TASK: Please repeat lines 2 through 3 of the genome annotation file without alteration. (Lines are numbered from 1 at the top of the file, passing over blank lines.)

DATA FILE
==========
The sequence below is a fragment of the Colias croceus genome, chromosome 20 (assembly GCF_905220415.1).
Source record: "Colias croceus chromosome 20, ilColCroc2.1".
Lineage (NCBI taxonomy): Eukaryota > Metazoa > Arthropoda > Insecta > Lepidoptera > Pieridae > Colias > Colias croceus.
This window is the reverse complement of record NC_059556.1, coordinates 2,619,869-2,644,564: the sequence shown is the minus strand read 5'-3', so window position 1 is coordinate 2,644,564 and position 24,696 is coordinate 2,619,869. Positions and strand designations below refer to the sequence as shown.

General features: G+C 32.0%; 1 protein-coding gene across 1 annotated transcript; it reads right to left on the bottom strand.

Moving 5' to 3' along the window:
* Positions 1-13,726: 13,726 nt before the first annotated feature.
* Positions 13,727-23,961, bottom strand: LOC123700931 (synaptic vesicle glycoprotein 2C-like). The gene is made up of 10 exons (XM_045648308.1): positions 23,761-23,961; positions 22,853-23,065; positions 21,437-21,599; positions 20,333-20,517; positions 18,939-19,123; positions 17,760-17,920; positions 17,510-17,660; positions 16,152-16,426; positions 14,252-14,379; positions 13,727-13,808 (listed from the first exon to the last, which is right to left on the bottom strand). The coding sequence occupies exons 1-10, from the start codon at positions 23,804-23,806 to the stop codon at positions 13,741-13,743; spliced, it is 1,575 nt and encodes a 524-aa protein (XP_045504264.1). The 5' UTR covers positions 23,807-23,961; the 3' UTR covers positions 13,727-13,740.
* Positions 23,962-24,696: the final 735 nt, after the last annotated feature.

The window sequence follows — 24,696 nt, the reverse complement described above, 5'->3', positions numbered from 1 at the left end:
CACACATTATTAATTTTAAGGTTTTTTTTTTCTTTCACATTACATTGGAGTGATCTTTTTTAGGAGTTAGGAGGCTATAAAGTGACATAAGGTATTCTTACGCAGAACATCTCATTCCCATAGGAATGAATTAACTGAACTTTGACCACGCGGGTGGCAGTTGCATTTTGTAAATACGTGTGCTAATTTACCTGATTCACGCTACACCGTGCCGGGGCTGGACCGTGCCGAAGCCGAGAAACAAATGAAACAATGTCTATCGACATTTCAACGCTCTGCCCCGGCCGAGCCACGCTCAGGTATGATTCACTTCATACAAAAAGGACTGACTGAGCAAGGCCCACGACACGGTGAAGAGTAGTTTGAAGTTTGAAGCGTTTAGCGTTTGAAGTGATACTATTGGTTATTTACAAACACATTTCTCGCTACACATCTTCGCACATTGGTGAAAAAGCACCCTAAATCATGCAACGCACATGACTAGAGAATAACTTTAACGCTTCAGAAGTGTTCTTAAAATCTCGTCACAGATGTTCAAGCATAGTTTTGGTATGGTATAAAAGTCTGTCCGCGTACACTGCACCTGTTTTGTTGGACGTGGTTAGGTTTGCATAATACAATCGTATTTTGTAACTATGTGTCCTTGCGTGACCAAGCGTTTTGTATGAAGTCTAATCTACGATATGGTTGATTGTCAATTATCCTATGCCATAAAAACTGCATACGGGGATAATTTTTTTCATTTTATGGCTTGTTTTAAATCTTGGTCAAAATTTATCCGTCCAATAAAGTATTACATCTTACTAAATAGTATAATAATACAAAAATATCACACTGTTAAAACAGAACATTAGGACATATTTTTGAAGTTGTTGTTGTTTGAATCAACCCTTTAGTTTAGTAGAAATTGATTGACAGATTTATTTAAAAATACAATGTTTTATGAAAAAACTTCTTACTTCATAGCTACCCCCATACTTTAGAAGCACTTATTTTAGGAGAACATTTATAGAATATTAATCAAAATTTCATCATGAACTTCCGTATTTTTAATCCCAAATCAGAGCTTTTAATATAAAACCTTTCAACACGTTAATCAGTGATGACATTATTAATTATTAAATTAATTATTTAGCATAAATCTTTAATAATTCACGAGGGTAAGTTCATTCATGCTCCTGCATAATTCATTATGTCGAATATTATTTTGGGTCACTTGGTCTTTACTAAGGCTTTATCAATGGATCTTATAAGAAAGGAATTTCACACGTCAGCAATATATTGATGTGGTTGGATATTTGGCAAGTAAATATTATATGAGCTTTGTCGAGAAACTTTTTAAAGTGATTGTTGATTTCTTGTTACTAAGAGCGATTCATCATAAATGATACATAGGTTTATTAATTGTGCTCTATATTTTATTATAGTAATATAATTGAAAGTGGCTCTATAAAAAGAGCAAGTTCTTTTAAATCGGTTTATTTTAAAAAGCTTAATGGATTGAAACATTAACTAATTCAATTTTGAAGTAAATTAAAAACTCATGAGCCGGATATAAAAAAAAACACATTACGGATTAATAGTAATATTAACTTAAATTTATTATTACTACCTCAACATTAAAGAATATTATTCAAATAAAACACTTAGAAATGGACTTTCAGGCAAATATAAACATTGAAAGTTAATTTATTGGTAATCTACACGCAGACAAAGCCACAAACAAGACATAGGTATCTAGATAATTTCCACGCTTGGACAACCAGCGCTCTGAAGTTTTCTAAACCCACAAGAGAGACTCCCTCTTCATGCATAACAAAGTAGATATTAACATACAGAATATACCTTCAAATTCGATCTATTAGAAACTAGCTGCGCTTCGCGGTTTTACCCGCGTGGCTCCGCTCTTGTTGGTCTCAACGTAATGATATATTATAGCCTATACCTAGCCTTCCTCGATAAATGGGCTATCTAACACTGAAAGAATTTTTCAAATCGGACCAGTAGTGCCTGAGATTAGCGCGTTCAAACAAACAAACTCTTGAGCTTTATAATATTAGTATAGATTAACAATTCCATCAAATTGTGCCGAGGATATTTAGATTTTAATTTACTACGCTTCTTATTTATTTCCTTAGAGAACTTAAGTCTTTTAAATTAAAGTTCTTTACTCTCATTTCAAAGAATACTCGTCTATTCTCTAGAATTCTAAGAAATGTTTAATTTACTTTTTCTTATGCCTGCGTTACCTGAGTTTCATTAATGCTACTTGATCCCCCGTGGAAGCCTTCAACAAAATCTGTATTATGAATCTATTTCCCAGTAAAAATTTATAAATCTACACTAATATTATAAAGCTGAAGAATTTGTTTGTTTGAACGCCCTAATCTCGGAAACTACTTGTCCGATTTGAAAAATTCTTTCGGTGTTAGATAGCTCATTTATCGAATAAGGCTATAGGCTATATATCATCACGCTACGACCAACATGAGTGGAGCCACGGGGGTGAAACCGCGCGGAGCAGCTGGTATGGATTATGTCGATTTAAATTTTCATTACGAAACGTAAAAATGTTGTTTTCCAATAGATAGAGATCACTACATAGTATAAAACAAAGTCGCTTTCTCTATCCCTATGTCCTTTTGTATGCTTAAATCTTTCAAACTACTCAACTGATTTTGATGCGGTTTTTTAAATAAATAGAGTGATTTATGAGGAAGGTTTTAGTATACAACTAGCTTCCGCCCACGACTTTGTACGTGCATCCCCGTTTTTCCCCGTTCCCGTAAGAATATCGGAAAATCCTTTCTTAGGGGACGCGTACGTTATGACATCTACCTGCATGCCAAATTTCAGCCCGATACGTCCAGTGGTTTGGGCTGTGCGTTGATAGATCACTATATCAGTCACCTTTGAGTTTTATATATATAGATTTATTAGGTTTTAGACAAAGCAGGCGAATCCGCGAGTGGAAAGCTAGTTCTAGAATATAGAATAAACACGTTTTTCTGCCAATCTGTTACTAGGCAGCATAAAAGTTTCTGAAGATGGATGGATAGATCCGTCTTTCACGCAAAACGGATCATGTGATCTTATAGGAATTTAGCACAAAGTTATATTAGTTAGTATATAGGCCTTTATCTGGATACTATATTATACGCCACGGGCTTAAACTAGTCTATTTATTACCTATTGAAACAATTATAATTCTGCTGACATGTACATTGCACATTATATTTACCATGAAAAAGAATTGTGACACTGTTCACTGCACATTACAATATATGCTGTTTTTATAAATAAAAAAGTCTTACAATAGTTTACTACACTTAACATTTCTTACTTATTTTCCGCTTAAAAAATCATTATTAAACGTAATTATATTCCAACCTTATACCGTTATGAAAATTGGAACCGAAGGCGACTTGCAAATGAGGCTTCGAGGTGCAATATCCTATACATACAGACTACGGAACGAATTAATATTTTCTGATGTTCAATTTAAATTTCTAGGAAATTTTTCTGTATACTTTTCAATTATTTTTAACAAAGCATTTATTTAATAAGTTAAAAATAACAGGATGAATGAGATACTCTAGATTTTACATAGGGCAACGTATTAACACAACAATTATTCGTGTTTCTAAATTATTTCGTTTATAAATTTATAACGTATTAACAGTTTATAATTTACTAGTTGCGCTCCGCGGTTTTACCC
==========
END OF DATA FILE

Source record: "Colias croceus chromosome 20, ilColCroc2.1".
Lineage (NCBI taxonomy): Eukaryota > Metazoa > Arthropoda > Insecta > Lepidoptera > Pieridae > Colias > Colias croceus.